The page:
A new biography of The Boss and his incendiary band.
For those fans who have followed Bruce Springsteen and the E Street Band from their heyday in the 1970s and ’80s, this overview will undoubtedly stoke controversy. While veteran rock journalist Heylin (All the Madmen: A Journey to the Dark Side of English Rock, 2011, etc.) painstakingly resurrects a bevy of dates and details from Springsteen’s forays into the studio, it quickly becomes apparent that the author doesn’t hold the fawning view of his subject that previous biographers have displayed. Depicting Springsteen less as a proletarian humanist and more as a perfectionist workhorse who wasted countless hours committing songs to tape while disbanding and reforming the band at his whim, Heylin seems intent on puncturing an American rock myth. Indeed, the book often reads as a cautionary manual on how not to approach the recording process, with the author laying the blame on Springsteen’s obsessive-compulsive revising of songs as well as the lenient attitude of his producer and yes man, Jon Landau. The phenomenally successful Born in the USA tour paradoxically comes off as the nadir of Springsteen’s career, as intimate venues for die-hard fans gave way to stadiums for picnic-goers who came to hear only the hits. After officially breaking up the band in 1989, Springsteen recorded a series of mediocre albums, then took to the road with the E Street Band again in 1999. More successful than ever, the band is currently enjoying a second renaissance, but even that happy ending can’t dispel the aroma of tepid disapproval that this book emits.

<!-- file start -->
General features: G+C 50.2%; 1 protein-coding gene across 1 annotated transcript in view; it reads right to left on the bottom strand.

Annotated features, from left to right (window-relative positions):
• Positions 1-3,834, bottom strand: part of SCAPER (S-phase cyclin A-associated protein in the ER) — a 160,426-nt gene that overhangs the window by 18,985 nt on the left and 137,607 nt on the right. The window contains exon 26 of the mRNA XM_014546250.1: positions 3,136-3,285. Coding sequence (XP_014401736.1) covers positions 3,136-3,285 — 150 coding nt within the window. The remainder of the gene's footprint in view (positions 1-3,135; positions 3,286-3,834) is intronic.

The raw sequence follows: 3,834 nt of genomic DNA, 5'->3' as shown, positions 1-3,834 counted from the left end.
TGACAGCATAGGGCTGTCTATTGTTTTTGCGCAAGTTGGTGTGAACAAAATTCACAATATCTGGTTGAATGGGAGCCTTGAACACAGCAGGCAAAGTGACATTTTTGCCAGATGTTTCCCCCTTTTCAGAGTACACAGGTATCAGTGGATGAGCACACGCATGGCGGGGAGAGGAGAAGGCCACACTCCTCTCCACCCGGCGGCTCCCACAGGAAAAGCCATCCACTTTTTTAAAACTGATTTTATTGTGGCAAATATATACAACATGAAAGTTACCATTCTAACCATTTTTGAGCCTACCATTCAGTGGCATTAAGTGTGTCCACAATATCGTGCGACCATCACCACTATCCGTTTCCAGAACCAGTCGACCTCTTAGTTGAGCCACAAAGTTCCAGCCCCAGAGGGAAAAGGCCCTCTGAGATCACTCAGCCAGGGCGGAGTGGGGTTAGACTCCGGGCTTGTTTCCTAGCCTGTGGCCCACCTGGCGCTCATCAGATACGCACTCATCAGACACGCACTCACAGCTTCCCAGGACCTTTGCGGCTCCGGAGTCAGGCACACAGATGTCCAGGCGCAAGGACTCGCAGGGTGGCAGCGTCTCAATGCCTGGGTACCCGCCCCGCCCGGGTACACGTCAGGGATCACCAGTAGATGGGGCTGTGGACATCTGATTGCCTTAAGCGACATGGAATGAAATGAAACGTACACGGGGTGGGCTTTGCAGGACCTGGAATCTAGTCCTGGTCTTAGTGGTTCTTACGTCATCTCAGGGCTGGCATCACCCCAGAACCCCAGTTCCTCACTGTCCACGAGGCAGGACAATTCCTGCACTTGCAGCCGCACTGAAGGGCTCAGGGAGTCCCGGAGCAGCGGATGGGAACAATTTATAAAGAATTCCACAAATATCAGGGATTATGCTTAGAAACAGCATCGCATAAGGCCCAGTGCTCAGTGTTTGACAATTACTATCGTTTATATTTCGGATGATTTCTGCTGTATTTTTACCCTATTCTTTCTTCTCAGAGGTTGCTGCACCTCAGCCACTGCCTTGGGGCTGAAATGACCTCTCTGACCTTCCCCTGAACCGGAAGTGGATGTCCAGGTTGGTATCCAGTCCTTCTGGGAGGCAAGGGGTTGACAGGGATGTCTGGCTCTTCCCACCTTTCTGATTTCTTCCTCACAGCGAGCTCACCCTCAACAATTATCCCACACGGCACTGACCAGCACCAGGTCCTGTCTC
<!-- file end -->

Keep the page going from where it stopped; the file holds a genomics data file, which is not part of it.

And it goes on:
Heylin’s attempt to deromanticize an icon is admirable, but the finished product comes across as sullen and lackluster.